Boulder Opal

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Known for its lively, flaming color displays, boulder opal is in high demand by collectors and jewelry designers. As opposed to cut opal gems, boulder opal features small opal veins running through its matrix. The precious opal's rainbow of colors make a dramatic contrast to the rich earthy reds and browns of the host rock, creating a one-of-a-kind display.

Boulder Opal Polished
Boulder Opal Classification
Common Name Boulder Opal
Species Opal
Boulder Opal Optical Properties
Transparency Transparent - Opaque
Dispersion Strength: None
Refractive Index 1.450
Optic Character NA
Optic Sign NA
Polariscope Reaction Singly Refractive (SR) With ADR, Aggregate (AGG)
Fluorescence SWUV: Variable
LWUV: Variable
Pleochroism None
Boulder Opal Characteristic Physical Properties
Hardness 5-6.5
Specific Gravity 1.980-2.250
Toughness Varies
Inclusions Boulder opal will have seams of precious opal in brown ironstone, quartzite, rhyolite or basalt host rock.
Luster Vitreous, Resinous
Fracture Conchoidal, Uneven
Cleavage None
Boulder Opal Chemistry & Crystallography
Chemical Name hydrated silicon dioxide
Chemical Formula SiO2-nH2O
Crystal System NA
Chemistry Classification Silicate

Boulder Opal Colors

  • Brown Boulder Opal Brown
  • Multi-color Boulder Opal Multi-color

Alternate Names

Precious Opal, Natural Opal Type 2, Yowah Opal

Countries of Origin

Mexico; Australia


Boulder opals are small opal veins running through matrix, the host rock. The precious opal's myriad of colors creates a breathtaking display in contrast to the rich earthy reds and browns of the host rock. The result is a one-of-a-kind stone that is sought after by gemstone and jewelry lovers for the promise of a rainbow of beauty. Don't let its beauty fool you: opal is one tough stone, it's quite hard (5 - 6 ½ on the Mohs scale) and wonderfully wearable.

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More About Boulder Opal

We have evidence that opals have been around since at least 200 B.C., so they have plenty of folklore that has grown around their beauty. Some we like include the Arabian belief that opals fall from heaven in flashes of lightning; the Oriental belief that opal was the stone of hope; and from the ancient Greeks, the belief that it bestowed its owners with the gift of prophecy.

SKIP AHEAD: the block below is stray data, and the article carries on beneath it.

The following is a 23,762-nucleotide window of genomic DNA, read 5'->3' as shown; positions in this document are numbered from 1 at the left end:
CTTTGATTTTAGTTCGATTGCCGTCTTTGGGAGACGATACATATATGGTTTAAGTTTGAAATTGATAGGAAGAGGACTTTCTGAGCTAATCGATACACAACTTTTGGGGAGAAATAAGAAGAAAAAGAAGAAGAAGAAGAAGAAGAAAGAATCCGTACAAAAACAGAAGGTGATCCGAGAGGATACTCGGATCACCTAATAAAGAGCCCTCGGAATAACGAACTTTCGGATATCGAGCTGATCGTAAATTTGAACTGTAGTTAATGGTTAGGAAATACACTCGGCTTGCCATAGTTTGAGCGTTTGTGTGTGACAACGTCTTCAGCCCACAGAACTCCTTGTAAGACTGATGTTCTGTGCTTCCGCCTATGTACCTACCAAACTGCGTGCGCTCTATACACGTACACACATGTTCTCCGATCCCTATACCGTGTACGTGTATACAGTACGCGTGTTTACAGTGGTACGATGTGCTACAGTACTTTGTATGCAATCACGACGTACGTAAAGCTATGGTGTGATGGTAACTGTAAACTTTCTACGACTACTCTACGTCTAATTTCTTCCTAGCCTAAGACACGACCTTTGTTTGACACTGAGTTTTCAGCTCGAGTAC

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Yowah Nut

Yowah Nut is a variety of Boulder Opal that derives its name from a locality in the Australian Outback. The nodules are about walnut size and will have colorful veins running throughout.

Yowah Nut Boulder Opal
Yowah Nut Classification
Common Name Yowah Nut
Yowah Nut Characteristic Physical properties
Toughness Good
Inclusions Precious opal in ironstone or sandstone matrix
Tim Matthews


Tim Matthews

Tim Matthews is President and Chief Executive Officer of Jewelry Television® (JTV), as well as a member of the company's Board of Directors. He oversees and leads all aspects of the company's powerful omni-digital retail platform that uniquely specializes in fine jewelry and gemstones. His passion for business and gemstones has led him to become a recognized expert in the field of gemology. He is a life member of the Gemmological Association of Great Britain (Gem-A) and has earned Gem-A's highest degrees, the Gemmology (FGA) and Diamond (DGA) diplomas. He is also a Graduate Gemologist (GG) of the Gemological Institute of America (GIA) and has also completed GIA's Graduate Diplomas in Diamonds, Colored Stones and Pearls. Under his leadership, JTV has become the leader in the sourcing and selling of color gemstones and jewelry.

This page was created on June 27, 2014.

This page was last edited on October 24, 2019.